Recycled toilet paper saves forests | SummitDaily.com

Recycled toilet paper saves forests

Eartha Steward
Special to the Daily

Dear Eartha,

I’ve tried several varieties of recycled content toilet paper, but have yet to find one that’s not scratchy and nonabsorbent.

— Anonymous, Breckenridge

I’d be happy to help you find toilet paper that doesn’t feel like sandpaper. Before we give recycled toilet paper the happy tush test, here’s a little background on why you should choose recycled TP in the first place.

Virgin toilet paper, tissue, napkins and paper towels come from virgin wood. According to the National Resources Defense Council (NRDC), tissue manufacturers use virgin fibers from the Canadian boreal forest, as well as sterile tree plantations across the United States. In 2012, 98 percent of toilet paper used in the U.S. came from virgin wood.

It’s the consumer demand for popular TP brands that has driven the clear-cut of half a million acres of Ontario and Alberta’s boreal forests. From pine and spruce to fir and poplar, these forests provide critical habitat to caribou, lynx, bear and wolves. Many of the large paper manufacturers have come under significant pressure in the past five years to change their unsustainable ways. For instance, Kimberly-Clark and Greenpeace have developed a partnership that has resulted in substantial improvements in sourcing environmentally-preferred fiber in their tissue and TP products.

However, not only do disposable paper manufacturers waste trees, they pollute waterways; destroy ecosystems; produce air pollutants; and have been dubbed the “third largest industrial emitter of global warming pollution.” Beyond the pulp problems, manufacturers use chlorine to keep TP white. The bleaching process is toxic to our air, water, wildlife and humans.

That’s a lot of eco no-no’s for something you use to clean your bum.

Fortunately, we do have alternatives to virgin TP, tissues and towels — recycled content and chlorine-free (TCF) or processed chlorine-free (PCF). The NRDC determined that if every U.S. household replaced one roll of virgin-fiber TP with 100 percent recycled TP, we could save a forest — about half a million trees!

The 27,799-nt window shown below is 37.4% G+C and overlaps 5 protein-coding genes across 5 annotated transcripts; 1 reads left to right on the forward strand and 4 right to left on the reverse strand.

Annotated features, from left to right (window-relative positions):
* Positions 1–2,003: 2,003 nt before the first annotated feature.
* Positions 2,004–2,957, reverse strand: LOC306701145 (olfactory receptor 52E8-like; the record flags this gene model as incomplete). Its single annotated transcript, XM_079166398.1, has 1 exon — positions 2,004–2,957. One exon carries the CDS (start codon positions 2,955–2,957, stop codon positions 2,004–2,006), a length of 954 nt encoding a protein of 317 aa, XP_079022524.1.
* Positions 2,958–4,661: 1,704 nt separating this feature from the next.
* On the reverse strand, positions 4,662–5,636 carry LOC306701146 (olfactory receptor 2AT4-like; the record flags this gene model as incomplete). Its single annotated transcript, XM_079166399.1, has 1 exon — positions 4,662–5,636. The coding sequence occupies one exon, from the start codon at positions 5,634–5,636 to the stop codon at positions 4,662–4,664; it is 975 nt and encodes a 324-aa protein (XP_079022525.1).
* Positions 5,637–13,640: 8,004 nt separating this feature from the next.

Both Seventh Generation and Green Forest rank very high on the NRDC’s tissue guide. The NRDC also recommends looking for paper products labeled with a high post-consumer content. Be sure to also look for the chlorine free (TCF or PCF) symbol.

Now let’s talk about the comfort factor. I agree with you that some recycled content TPs can be downright painful! In my opinion, the Bright Green brand is equal in comfort to several of the soft virgin TPs. Not only is the brand affordable and available at our local Safeway, it boasts 100 percent recycled (with a high 80 percent post-consumer content), chlorine free and super absorbent on the package.

Finally, you may have heard that recycled paper (including office paper, tissue and toilet paper) contains BPA. Sadly, this is true. The reason is that thermal paper, used primarily for receipts, contains a powder-coating of BPA. During the recycling process, receipts are mixed in with other paper products to create the pulp for manufacturing recycled paper. Thus, trace amounts of BPA end up in most recycled-paper products. While it’s certainly disconcerting to have BPA in recycled toilet paper, Grist tells us that only 2 percent of our BPA exposure comes from paper products with most of the remaining 98 percent of exposure from food packaging. Given all the considerations of forest resources, energy and contents of the products, I still recommend recycled toilet paper over virgin TP.

Is there a better way than having to choose between virgin toilet paper and recycled toilet paper with BPA? Of course, but most Americans will scoff at the notion to not use TP. In many developed countries, bidets are used. Existing toilets can even be retrofitted to attach a bidet. Since we are culturally obsessed with TP, perhaps we will eventually find more renewable resources to fulfill our craving. One such option is bagasse, the pulp from sugarcane, but unfortunately bagasse products are not widely available in the U.S. For now, your best bet is to use non-bleached, recycled toilet paper or think about a bidet. For details on the overall sustainability of your favorite toilet paper brand or to find recycled TP products, download the Good Guide app.

Ask Eartha Steward is written by the staff at the High Country Conservation Center, a nonprofit organization dedicated to waste reduction and resource conservation. Submit questions to Eartha at eartha@highcountryconservation.org.


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